2. So, when white, male, non-Lefty assholes march it’s Panic Time, but when Lefty assholes of all descriptions pull pretty much the same crap its “lets all applaud the politically engaged”.


      I don’t like bigots. But it’s kinda hard to get too worked up over White male bigots when the Left has been going full-bore anti-white anti-male bigot for, what, thirty years now? Forty? Did the Progressive Left really think they weren’t going to stir up a backlash?

  1. While Congress tries to restore the meaning of the “Interstate Commerce Clause”, could they pay attention, not just to meat-milk-eggs, but health insurance as well? It’s not too much to ask, MeThinks…

    1. Hey, it’s nice they’re doing anything at all. Little steps….

    2. How is the Massachussets law trying to regulate business outside the state? It just says you can’t sell certain types of meat in MA. Does the law ban sales in other states? That would obviously be unenforceable.

      1. Practically speaking, it means that an interstate supermarket chain has to use only certain meats or eggs.

        1. But only in MA, right? I am not defending this law. I just want to understand the legal argument.

          1. Correct. What SHOULD happen, is all interstate super markets would suspend operation in MA, and starve the population until the recall process plays out.
            Same thing in CA; for instance, the car companies should just pull out for a few years and see how many regulations get revoked.

            Sadly, so far only Barratt has had the corporate balls to properly respond to state overreach with unconstitutional laws. When CA outlawed all .50 caliber rifles, including single shot versions, excpet for ‘law enforcement’ of course. Ronnie Barratt told them he would not participate in illegal (unconstitutional) activity, and they would not receive any more of his product, and would have to come get all those currently in for service.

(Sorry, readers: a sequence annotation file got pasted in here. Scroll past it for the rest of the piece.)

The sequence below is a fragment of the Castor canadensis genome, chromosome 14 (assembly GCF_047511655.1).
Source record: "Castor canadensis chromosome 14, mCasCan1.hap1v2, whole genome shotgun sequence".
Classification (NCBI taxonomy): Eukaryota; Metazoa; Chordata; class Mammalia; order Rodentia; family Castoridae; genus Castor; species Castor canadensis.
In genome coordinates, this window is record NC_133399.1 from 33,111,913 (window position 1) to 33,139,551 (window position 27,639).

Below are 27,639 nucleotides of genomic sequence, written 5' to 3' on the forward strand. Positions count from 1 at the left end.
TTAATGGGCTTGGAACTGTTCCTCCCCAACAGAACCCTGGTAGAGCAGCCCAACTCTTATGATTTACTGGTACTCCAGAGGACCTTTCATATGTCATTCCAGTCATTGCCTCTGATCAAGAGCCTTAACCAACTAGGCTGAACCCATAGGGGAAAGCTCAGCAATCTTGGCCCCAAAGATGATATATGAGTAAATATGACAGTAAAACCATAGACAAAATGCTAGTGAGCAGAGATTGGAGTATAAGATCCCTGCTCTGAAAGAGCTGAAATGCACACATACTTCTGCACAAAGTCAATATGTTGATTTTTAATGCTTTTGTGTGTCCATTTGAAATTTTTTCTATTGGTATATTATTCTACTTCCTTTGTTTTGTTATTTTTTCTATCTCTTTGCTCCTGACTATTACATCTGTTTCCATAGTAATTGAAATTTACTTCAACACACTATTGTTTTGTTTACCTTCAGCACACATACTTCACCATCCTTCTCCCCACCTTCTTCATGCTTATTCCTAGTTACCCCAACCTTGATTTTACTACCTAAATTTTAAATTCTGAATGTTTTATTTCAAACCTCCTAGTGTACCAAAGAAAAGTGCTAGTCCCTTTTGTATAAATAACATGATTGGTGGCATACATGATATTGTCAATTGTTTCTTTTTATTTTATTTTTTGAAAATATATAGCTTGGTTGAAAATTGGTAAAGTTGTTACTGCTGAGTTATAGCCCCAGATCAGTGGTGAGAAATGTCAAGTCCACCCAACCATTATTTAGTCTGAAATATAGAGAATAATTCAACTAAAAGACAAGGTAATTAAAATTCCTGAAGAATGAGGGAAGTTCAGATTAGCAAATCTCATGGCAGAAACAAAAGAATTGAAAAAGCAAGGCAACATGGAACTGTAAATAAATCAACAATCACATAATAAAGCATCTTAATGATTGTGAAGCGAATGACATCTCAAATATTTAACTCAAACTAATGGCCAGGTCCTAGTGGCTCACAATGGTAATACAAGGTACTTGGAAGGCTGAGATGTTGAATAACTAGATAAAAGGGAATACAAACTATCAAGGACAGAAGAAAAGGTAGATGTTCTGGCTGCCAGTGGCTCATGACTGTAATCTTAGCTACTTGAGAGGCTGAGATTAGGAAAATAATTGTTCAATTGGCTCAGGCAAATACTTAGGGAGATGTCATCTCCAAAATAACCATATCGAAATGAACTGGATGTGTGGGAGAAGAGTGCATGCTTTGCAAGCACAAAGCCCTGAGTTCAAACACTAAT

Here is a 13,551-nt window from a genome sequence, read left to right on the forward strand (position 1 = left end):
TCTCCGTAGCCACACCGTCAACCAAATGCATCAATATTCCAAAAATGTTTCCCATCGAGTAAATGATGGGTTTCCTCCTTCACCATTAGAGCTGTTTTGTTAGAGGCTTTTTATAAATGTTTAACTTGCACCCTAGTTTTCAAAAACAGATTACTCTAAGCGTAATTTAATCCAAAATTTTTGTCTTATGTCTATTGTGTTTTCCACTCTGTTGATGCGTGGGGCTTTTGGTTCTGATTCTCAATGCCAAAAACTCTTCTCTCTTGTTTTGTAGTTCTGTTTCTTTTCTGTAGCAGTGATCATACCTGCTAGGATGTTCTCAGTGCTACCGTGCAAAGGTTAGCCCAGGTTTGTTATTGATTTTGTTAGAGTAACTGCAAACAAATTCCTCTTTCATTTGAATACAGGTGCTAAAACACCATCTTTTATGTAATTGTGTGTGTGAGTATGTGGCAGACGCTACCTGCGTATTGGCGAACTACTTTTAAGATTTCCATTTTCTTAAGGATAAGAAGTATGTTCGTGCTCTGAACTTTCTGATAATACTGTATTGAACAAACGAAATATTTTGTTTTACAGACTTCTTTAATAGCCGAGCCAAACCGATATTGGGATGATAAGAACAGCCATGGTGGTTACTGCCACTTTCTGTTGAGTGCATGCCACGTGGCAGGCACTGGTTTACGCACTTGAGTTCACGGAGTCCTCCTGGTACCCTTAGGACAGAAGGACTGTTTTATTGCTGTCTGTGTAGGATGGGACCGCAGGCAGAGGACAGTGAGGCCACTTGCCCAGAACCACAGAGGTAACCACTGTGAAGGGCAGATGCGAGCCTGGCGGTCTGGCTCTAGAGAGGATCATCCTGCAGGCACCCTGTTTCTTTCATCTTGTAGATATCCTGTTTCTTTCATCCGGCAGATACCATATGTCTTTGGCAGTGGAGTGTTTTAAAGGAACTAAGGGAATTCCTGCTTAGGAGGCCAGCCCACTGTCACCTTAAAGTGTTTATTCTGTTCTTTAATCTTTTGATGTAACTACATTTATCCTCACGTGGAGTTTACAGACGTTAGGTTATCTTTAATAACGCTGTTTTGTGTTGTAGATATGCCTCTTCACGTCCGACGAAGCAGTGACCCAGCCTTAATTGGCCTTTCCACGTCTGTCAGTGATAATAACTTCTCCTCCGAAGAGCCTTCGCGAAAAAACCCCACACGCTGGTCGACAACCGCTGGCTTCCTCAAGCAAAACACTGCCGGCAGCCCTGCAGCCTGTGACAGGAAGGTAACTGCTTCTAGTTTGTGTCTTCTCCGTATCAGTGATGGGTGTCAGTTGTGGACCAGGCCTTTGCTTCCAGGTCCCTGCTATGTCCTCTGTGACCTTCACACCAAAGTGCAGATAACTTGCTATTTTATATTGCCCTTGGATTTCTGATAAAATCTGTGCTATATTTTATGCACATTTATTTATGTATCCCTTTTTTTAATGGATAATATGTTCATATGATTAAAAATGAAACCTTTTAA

“Barrett cannot legally sell any of its products to lawbreakers. Therefore, since California’s passing of AB50, the state is not in compliance with the US Constitution’s 2nd and 14th Amendments, and we will not sell nor service any of our products to any government agency of the State of California.”
            (remove space after hhtp:

          2. To be honest, I’m a bit confused as well. Individual states have all sorts of laws about what may or may not be sold in their states; I’m not sure why they view this to be different. You can’t buy a automotive radar detector in some states, how is that different? It’s still telling a company you can’t sell your product here. The Peoples Democratic Republic of California has piles of things you can’t do or sell there, why this is the first to be an issue I can’t imagine.

  2. …the state laws the bill is intended to negate “contradict Supreme Court precedent… and disproportionately harm smaller businesses with limited means.”